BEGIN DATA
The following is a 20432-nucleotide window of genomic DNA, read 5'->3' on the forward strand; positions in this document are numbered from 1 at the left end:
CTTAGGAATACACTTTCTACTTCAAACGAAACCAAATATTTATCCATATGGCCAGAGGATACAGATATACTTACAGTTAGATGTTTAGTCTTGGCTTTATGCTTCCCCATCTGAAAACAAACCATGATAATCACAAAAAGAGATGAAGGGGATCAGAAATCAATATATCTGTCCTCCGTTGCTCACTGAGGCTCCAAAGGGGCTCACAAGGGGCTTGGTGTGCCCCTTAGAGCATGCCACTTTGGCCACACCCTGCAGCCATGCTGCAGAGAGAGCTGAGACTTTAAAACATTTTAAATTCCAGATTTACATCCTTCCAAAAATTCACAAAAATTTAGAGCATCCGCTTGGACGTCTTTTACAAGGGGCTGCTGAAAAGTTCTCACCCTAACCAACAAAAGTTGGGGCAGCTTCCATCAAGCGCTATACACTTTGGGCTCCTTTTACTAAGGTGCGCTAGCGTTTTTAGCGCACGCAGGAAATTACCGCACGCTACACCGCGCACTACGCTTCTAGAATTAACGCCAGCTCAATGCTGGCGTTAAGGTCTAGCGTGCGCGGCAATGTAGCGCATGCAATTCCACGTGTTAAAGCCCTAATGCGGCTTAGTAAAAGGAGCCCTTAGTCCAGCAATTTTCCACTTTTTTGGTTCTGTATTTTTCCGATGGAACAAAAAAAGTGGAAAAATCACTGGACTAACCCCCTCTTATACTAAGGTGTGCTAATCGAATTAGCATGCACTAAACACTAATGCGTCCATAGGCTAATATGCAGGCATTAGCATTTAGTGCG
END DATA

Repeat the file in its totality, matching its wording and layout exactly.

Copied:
The following is a 20432-nucleotide window of genomic DNA, read 5'->3' on the forward strand; positions in this document are numbered from 1 at the left end:
CTTAGGAATACACTTTCTACTTCAAACGAAACCAAATATTTATCCATATGGCCAGAGGATACAGATATACTTACAGTTAGATGTTTAGTCTTGGCTTTATGCTTCCCCATCTGAAAACAAACCATGATAATCACAAAAAGAGATGAAGGGGATCAGAAATCAATATATCTGTCCTCCGTTGCTCACTGAGGCTCCAAAGGGGCTCACAAGGGGCTTGGTGTGCCCCTTAGAGCATGCCACTTTGGCCACACCCTGCAGCCATGCTGCAGAGAGAGCTGAGACTTTAAAACATTTTAAATTCCAGATTTACATCCTTCCAAAAATTCACAAAAATTTAGAGCATCCGCTTGGACGTCTTTTACAAGGGGCTGCTGAAAAGTTCTCACCCTAACCAACAAAAGTTGGGGCAGCTTCCATCAAGCGCTATACACTTTGGGCTCCTTTTACTAAGGTGCGCTAGCGTTTTTAGCGCACGCAGGAAATTACCGCACGCTACACCGCGCACTACGCTTCTAGAATTAACGCCAGCTCAATGCTGGCGTTAAGGTCTAGCGTGCGCGGCAATGTAGCGCATGCAATTCCACGTGTTAAAGCCCTAATGCGGCTTAGTAAAAGGAGCCCTTAGTCCAGCAATTTTCCACTTTTTTGGTTCTGTATTTTTCCGATGGAACAAAAAAAGTGGAAAAATCACTGGACTAACCCCCTCTTATACTAAGGTGTGCTAATCGAATTAGCATGCACTAAACACTAATGCGTCCATAGGCTAATATGCAGGCATTAGCATTTAGTGCG